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Casper College's women's basketball coach Dwight Gunnare talks with his team during a timeout in its game against Gillette College on Feb. 6, 2019 at Swede Erickson Thunderbird Gym.

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State takes more steps to slow virus including closure of hair salons, tattoo shops, massage parlors

Businesses such as hair salons, tattoo shops and massage parlors must close temporarily to limit the spread of coronavirus, Gov. Mark Gordon and state Health Officer Dr. Alexia Harrist ordered Tuesday.

The order begins Wednesday and extends through April 3. It focuses on businesses where “appropriate social distancing measures are not practical,” according to the governor’s office. The list includes nail salons, hair salons and barber shops; cosmetology, electrology and aesthetic services; massage parlors; and tattoo, body art and piercing shops.

“While I understand the impact and sympathize with those most affected by these measures, especially small business owners, I support Dr. Harrist’s recommendation because this is about saving lives,” Gordon said in an written statement. “We have tried to navigate a thoughtful course, but as COVID-19 spreads through our communities, we must take this action now.”

The order comes less than a week after Gordon and Harrist ordered the closure of a host of businesses where people are in close contact with one another including bars, gyms and museums. That order also barred restaurants from serving customers in their dining rooms, allowing only to-go orders. The state has also prohibited gatherings of 10 or more people in a single room or confined space.

“People who are ill with COVID-19 can easily spread this disease to others to anyone nearby if they cough or sneeze,” Harrist said. “Staying away from others as much as possible helps protect all of us, including those who are most vulnerable to illness complications.”

Gordon and Harrist issued the order on the day that Wyoming’s 30th, 31st and 32nd coronavirus cases were identified. However, health experts say the actual number is almost certainly higher due to the dearth of tests. Nationally, tests have identified 52,000 cases nationally, according to a New York Times count. At least 675 patients have died.

Data details

Statewide, the Wyoming lab has processed 567 tests, with the vast majority returning negative. Commercial labs have tested scores more. New data from the state Department of Health shows roughly 45 percent of the state’s confirmed cases are from “contact with a known case.” More than 25 percent is from domestic travel, less than 5 percent is from international travel, and 25 percent are from unknown origins.

Roughly an equal amount of patients have pre-existing health conditions or are otherwise healthy. For a fifth of Wyoming’s cases, it’s unclear if they had previous medical conditions. Most had fever and cough.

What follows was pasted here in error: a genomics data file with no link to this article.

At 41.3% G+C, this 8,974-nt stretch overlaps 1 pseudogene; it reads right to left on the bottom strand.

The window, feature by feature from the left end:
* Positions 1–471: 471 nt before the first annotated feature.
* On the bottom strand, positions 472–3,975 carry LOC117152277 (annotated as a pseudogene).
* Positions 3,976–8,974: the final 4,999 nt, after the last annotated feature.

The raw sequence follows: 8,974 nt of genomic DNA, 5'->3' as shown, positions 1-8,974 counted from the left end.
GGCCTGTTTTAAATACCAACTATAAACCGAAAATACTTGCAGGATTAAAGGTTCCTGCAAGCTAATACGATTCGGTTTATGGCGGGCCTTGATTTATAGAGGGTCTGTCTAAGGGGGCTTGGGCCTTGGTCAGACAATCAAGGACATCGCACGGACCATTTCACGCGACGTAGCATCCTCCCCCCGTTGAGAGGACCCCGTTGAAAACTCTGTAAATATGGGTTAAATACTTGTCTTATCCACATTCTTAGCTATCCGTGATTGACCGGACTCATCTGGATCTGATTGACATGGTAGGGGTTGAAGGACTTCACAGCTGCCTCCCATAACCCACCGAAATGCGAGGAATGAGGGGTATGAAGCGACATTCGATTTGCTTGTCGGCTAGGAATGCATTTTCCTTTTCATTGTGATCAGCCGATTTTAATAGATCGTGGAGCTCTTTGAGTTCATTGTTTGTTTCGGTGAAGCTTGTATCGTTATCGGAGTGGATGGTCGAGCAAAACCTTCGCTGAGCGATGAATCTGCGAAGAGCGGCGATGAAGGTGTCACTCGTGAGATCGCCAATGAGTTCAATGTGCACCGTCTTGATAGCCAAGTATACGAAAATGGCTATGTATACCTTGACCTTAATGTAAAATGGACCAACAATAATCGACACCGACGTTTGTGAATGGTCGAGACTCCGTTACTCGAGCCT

Cases have been identified in Campbell, Carbon, Fremont, Laramie, Natrona, Park, Sheridan, Sweetwater and Teton counties.

Natrona County’s second novel coronavirus patient, confirmed Monday night, likely contracted the virus after traveling internationally, officials said Tuesday afternoon.

Hailey Rodgers-Bloom, spokeswoman for the Casper-Natrona County Healthy Department, told media Tuesday that the new patient in the Casper area has been self-quarantining since they returned from their trip and that health officials don’t believe there’s an immediate danger of spread to the broader community.

The test for the new Natrona County patient was taken by the health department and submitted to the state lab. The sample for the county’s previous patient was taken at a Wyoming Medical Center clinic.

Rodgers-Bloom said that 70 tests from Natrona County have returned negative. Two have been positive, and 30 more are still awaiting results.

On Tuesday, the state announced an eighth case in Cheyenne. The latest Cheyenne patient is in their 40s and has had contact with another confirmed patient, according to a city press release. Cheyenne’s eight known cases are the state’s second highest, surpassed by Fremont County’s 11 patients — the last of which was announced Tuesday evening. Details about the 11th patient were not immediately available.

Sweetwater County announced its first confirmed case Tuesday night. The patient, a Green River man in his 40s, is self-isolating.

If you’re sick

COVID-19, the disease caused by the novel coronavirus, is a respiratory illness. Its symptoms include cough, fever and shortness of breath. Symptoms appear within two weeks. If you have contact with a person who has COVID-19, you should self-isolate for 14 days.

Natrona County residents who fear they have COVID-19 or another respiratory illness are encouraged to call Wyoming Medical Center’s newest clinic, which was established specifically for this issue. The clinic will only test those patients who do not have the flu and who physicians believe may have COVID-19. The clinic, which accepts walk-ins but asks you to call ahead, can be reached at 307-233-0291. It’s located at 245 S. Fenway St. in Casper.

The hospital has also launched a telehealth screening hotline. Patients who are experiencing respiratory illness symptoms such as fever, cough, nasal and chest congestion and sore throats can call the hotline, where they can speak with a registered nurse. The hotline number is 307-233-7288 and is available from 8 a.m. to 5 p.m. Monday through Friday.